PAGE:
The number of properties sold in Dublin soared by 13% in the first half of the year, research showed.
A study found 3,671 homes and apartments were snapped up in the capital by the end of July, compared to 3,252 in the same period last year and 2,409 in 2011.
The value of transactions was also at a three-year high with almost €1.2bn raised from sales, up a quarter from €965m a year earlier.
MyHome.ie revealed while the number of transactions rose in 18 areas across the city and county, they fell in some of the most popular places to buy because of lack of supply.
Dublin 14 – which covers from Churchtown, Rathgar and Rathfarnham – boasted the highest number of sales at 224, but was down 5% on last year.
Elsewhere 207 properties changed hands in west Dublin, a 20% drop from last year, and Dublin 16 had suffered a 2% fall despite 217 sales confirmed.
Angela Keegan, managing director, said the main reason behind the fall in certain areas was a lack of suitable stock.
“These figures reflect the shortage of family homes coming to the market,” she said.
“Many people are holding onto their tracker mortgages rather than upsizing but it’s clear we need to see more new developments coming on stream in the greater Dublin area.”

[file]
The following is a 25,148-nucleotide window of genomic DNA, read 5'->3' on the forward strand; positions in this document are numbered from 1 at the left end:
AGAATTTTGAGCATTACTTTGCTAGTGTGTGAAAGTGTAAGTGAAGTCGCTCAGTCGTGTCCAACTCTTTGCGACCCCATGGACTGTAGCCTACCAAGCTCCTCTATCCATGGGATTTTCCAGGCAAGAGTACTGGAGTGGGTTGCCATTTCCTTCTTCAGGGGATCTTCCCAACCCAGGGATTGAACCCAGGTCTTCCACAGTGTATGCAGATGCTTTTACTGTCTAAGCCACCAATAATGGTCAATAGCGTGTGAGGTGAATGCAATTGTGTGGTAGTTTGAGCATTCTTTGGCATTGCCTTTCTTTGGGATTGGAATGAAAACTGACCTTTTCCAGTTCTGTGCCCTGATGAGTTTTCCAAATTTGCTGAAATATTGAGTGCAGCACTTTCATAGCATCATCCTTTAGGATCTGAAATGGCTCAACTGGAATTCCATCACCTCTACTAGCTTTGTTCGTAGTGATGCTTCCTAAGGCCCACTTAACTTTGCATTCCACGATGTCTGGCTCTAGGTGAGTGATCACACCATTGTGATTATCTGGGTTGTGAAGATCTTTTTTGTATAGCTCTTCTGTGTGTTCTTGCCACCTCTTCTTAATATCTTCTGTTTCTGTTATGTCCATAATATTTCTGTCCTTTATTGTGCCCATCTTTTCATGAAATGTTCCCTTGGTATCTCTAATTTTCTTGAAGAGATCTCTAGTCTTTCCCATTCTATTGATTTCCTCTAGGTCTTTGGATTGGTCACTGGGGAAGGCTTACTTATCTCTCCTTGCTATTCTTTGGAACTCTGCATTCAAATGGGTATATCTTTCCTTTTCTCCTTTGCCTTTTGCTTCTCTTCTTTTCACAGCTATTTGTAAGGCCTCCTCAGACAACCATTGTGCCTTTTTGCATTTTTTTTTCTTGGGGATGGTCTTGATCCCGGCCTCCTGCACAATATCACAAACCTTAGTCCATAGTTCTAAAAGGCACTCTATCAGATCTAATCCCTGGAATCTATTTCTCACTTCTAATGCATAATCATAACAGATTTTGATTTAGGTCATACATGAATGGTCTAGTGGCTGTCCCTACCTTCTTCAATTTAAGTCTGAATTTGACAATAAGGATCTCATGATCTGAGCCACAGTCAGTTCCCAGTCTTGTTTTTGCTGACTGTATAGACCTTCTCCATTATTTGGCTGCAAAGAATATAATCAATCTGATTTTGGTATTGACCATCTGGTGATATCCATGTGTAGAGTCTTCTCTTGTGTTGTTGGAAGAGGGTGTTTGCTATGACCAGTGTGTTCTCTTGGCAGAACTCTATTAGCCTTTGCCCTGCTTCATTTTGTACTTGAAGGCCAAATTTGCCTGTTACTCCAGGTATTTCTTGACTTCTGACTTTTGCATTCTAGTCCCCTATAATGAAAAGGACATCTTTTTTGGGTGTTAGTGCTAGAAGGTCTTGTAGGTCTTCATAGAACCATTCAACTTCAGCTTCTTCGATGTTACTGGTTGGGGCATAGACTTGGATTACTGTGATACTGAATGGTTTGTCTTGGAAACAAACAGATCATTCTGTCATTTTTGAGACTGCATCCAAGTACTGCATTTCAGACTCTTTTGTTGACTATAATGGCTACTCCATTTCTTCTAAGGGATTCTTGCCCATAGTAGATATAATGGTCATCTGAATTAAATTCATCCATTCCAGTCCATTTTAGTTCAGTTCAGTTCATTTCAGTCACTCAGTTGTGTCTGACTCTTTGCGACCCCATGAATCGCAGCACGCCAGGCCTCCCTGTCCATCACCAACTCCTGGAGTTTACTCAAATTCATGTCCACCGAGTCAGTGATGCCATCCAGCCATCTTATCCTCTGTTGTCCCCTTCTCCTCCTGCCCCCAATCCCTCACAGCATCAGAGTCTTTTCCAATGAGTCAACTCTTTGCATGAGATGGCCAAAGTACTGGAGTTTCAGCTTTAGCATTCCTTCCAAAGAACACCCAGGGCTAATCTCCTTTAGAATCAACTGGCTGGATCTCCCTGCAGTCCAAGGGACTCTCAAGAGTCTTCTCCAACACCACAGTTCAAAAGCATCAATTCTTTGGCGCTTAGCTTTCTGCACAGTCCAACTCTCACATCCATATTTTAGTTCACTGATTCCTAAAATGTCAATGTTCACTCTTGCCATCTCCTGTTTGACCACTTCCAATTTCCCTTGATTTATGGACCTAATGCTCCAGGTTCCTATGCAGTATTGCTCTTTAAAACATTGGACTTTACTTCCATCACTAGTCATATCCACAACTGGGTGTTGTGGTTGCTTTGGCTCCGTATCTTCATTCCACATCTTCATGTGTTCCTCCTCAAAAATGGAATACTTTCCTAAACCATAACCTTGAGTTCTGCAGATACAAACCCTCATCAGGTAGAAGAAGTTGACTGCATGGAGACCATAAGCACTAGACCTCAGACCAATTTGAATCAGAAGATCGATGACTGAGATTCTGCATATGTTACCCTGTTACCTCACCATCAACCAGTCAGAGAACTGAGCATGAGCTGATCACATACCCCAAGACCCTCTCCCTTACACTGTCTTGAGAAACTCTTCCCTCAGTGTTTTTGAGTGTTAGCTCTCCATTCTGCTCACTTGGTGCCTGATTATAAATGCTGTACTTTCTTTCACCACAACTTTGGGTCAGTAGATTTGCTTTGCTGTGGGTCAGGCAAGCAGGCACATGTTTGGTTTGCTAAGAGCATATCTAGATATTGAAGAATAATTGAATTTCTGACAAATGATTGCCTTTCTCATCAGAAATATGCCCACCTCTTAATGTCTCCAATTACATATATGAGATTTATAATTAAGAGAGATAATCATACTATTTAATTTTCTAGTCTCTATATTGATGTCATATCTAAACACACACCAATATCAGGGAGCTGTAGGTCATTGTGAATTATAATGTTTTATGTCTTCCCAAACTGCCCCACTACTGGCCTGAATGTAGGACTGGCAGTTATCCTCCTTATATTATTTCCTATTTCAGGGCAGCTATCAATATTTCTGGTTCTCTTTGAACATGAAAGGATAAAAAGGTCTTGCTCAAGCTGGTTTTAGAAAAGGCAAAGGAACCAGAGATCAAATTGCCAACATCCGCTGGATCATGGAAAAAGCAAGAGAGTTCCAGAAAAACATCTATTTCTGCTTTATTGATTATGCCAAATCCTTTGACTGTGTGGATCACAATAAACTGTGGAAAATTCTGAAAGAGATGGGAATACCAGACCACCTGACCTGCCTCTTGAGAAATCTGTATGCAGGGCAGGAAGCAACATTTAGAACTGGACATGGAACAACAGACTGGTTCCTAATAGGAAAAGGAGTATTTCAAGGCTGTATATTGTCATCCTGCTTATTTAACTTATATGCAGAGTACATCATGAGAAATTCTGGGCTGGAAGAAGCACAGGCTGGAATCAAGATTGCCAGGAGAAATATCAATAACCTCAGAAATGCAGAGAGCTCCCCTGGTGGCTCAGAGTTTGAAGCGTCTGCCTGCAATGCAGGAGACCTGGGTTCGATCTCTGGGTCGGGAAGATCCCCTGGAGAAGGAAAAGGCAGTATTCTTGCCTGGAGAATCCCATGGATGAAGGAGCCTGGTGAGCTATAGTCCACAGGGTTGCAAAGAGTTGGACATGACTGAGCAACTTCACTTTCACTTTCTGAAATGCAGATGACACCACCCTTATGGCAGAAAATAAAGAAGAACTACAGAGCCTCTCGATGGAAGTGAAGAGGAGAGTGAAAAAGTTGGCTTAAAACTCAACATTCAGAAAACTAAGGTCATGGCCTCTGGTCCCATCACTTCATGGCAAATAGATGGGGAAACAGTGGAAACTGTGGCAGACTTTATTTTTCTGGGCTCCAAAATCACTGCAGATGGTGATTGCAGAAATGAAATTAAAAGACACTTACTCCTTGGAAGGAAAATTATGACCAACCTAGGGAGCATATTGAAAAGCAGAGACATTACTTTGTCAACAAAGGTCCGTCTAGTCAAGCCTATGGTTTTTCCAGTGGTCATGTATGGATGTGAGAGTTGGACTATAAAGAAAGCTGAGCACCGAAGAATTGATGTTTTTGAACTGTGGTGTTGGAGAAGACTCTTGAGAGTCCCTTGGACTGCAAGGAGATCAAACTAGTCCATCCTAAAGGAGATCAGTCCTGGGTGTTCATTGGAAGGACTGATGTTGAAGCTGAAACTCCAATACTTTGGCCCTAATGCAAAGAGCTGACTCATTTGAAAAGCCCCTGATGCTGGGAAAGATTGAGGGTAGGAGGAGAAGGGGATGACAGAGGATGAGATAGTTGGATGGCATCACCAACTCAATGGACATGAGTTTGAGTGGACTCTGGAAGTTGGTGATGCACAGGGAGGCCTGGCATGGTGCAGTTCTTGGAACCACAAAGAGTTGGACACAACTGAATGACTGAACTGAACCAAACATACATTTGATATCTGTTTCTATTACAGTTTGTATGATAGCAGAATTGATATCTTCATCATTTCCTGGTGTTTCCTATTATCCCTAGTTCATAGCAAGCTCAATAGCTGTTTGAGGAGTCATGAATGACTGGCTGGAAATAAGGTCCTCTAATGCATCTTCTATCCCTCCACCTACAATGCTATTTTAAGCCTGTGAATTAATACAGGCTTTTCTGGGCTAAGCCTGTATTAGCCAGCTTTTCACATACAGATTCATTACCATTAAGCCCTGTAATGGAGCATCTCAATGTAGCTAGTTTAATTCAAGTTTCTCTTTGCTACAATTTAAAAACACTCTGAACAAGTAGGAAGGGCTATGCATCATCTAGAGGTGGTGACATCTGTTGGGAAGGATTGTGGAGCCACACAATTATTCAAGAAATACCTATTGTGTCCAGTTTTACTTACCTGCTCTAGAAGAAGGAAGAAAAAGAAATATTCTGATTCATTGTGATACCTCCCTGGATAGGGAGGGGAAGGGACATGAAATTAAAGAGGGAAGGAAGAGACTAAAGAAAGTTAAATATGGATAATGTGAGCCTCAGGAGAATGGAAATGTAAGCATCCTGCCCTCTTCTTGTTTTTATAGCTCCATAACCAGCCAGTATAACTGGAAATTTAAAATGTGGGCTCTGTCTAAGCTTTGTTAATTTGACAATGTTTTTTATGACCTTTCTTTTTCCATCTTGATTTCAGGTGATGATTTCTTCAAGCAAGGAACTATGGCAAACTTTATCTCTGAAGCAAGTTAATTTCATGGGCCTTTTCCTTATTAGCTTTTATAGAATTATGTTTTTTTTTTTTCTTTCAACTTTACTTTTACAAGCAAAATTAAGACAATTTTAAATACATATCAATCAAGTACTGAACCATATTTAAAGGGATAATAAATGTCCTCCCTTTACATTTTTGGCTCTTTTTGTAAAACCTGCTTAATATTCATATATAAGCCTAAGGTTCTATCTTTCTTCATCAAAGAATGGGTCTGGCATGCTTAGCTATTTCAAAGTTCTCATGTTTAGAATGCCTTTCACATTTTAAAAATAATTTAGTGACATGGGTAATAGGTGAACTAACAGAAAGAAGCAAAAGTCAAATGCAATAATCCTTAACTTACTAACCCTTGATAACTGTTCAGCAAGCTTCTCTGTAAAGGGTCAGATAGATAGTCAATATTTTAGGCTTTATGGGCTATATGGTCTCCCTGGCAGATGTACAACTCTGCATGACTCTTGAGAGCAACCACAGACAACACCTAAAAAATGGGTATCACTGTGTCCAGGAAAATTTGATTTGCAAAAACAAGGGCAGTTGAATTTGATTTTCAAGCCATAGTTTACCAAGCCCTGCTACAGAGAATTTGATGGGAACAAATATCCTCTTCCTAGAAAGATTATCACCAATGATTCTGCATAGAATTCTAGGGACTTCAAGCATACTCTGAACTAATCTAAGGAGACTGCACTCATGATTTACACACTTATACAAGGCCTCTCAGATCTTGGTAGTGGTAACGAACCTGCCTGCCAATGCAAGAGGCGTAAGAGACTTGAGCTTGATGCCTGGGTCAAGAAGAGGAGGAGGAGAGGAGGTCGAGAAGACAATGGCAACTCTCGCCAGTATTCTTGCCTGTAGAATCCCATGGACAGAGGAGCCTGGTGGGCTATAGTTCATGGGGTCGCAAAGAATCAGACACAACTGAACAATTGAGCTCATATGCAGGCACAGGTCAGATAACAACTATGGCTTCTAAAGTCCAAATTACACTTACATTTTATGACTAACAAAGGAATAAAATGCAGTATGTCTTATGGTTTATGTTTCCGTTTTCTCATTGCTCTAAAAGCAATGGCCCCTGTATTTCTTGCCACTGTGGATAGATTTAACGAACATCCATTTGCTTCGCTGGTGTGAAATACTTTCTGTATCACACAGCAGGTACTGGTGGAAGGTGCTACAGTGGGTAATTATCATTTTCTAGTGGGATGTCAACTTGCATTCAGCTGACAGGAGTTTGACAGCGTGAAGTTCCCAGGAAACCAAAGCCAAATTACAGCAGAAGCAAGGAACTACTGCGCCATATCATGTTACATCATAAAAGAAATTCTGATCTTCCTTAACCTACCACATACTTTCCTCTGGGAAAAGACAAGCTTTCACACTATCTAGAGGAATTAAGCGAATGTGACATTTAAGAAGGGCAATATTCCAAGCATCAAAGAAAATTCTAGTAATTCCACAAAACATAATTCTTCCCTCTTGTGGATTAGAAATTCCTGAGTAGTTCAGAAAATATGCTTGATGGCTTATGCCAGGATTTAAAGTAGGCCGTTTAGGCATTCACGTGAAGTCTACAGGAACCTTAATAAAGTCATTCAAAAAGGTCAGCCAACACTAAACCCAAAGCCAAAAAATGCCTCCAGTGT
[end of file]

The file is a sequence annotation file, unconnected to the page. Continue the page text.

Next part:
The property website analysed official figures from the property price register, which last week revealed the cost of a home in Dublin jumped by 8% over the last year. The Central Statistics Office said the figure caused national prices to go up 2.3% despite a drop in sale prices outside the capital.
The figures showed more than two thirds of the 23 postcode areas and Dublin county had a record number of transactions for the first half the year since 2010.
However it is believed the housing market in the first few months of 2013 may have been affected by buyers availing of mortgage interest relief which ended at the end of 2012.
More recent data showed there have been 4,743 transactions in Dublin up to August, compared to a total of 8,984 for all of 2012.
Ms Keegan said the figures were encouraging after six years of falling prices.
“That trend could not continue and the fact it has been arrested in Dublin and prices are beginning to stabilise or rise in most areas is a positive development for the property market in the capital,” she added.